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Rethinking Plastic: Health Risks and Environmental Impact

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What really is 'plastic'?

The term encompasses a broad range of materials, each with unique properties and uses. Originally defined as “pliable and easily shaped,” the word now primarily refers to a category of materials known as polymers. Polymers, whether natural or synthetic, are substances composed of monomers - small building blocks - bonded together into large, complex molecules. The word itself means “of many parts.”

When we talk about plastics, we’re usually referring to synthetic petroleum-based plastics, renowned for their durability and versatility.

“These properties make synthetic polymers exceptionally useful, and since we learned how to create and manipulate them, polymers have become an essential part of our lives. Especially over the last 50 years, plastics have saturated our world and changed the way that we live.”

History and Future of Plastics, Science History Institute

Since the invention of the first synthetic polymer in 1869, plastic has quickly become deeply entwined in our daily lives.

Bakelite, "the material of a thousand uses," was developed in 1907 and ultimately helped to usher in the age of plastics. From Bakelite to the multitude of plastics we see today, this journey has been transformative. Plastic is durable, cheap, convenient… and it’s everywhere. Its surge in production post-World War II fundamentally changed our daily lives.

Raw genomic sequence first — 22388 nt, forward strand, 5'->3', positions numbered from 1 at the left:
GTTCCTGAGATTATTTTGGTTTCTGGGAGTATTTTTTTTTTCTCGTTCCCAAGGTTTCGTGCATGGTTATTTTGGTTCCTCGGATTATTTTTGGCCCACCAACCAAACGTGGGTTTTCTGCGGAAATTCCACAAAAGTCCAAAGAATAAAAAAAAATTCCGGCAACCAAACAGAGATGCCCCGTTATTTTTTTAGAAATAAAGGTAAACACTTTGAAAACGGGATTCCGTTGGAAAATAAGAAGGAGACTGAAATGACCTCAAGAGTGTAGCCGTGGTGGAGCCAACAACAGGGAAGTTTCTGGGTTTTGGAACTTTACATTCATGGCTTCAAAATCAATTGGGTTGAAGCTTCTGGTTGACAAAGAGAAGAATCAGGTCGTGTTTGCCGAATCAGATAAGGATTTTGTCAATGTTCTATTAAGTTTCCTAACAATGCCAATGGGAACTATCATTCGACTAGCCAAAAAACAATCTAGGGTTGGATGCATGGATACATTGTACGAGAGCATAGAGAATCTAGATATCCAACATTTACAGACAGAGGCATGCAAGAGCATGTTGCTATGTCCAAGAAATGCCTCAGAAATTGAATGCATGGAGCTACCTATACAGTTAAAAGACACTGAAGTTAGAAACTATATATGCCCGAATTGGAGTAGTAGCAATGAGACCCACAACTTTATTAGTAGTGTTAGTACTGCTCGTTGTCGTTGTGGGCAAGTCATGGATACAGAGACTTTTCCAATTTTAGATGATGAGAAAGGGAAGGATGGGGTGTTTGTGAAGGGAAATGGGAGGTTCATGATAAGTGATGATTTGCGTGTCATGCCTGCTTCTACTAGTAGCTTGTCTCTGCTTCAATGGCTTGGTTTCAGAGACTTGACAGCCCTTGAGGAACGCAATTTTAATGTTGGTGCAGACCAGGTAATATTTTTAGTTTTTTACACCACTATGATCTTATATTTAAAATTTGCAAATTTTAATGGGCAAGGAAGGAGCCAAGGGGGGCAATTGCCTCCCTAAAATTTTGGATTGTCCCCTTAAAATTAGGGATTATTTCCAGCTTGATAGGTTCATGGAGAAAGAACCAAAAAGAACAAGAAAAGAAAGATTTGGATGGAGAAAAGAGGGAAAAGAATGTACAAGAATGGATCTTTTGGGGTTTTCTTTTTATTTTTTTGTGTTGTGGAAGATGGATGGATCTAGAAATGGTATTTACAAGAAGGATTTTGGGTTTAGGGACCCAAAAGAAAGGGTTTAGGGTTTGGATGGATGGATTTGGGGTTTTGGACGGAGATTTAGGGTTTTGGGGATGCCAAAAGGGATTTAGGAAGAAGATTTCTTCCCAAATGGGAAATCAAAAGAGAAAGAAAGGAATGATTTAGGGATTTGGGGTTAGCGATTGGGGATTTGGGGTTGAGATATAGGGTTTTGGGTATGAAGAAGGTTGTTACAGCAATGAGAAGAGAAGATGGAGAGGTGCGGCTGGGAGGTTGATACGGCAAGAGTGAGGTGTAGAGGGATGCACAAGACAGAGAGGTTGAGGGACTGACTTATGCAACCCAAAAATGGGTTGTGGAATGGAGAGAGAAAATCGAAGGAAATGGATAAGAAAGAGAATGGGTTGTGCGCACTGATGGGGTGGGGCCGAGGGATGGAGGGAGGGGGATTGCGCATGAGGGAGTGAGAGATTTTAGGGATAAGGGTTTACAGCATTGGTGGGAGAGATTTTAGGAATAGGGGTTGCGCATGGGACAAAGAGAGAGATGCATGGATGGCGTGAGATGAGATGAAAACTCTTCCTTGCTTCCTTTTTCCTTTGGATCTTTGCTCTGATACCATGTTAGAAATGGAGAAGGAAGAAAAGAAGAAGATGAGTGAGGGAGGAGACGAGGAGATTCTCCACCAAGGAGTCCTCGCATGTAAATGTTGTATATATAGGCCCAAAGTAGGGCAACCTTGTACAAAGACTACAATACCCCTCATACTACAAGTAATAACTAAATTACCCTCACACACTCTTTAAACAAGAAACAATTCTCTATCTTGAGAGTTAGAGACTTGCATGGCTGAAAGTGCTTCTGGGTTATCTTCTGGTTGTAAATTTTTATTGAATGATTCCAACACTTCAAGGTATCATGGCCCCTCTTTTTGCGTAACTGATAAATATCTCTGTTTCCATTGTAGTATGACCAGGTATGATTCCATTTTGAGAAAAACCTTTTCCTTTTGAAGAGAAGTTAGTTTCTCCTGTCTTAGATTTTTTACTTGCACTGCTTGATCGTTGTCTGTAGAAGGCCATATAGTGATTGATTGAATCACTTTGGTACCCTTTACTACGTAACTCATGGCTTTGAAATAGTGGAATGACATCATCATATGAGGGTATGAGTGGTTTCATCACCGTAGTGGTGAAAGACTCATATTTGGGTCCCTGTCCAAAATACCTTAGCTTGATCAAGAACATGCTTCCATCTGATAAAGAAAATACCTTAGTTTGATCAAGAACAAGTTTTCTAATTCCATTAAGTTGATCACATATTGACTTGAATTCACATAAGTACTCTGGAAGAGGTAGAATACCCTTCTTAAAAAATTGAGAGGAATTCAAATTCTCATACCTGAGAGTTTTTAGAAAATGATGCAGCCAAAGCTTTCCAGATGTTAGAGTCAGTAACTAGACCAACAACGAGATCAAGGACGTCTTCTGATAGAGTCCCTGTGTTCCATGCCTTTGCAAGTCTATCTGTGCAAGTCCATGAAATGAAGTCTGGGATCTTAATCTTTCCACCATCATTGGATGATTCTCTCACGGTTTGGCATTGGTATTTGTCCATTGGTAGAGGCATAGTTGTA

It’s only recently that we’ve begun to critically assess the impact of plastic on the environment and our health. The conveniences of plastic, it turns out, come at significant cost. Our understanding of plastics is continually reshaped by emerging research and growing environmental awareness.

The potential health hazards of petroleum-based plastics are an emerging concern that demands our attention.

Health Risks of Synthetic Plastics

Chemicals released from plastics, many of which have been linked to a range of serious health issues. For instance, Bisphenol A (BPA), commonly found in plastic water bottles and food containers, is a known endocrine disruptor. Endocrine disruptors can interfere with hormone functions, leading to potential reproductive, developmental, and metabolic problems. Studies have shown that continuous exposure to BPA can increase the risk of heart diseases, diabetes, and even certain types of cancer.

Another major concern is phthalates, additives used to increase the flexibility of plastic products. These chemicals are not firmly bound to the plastics and can leach out over time. Regular exposure to phthalates has been associated with many types of health problems.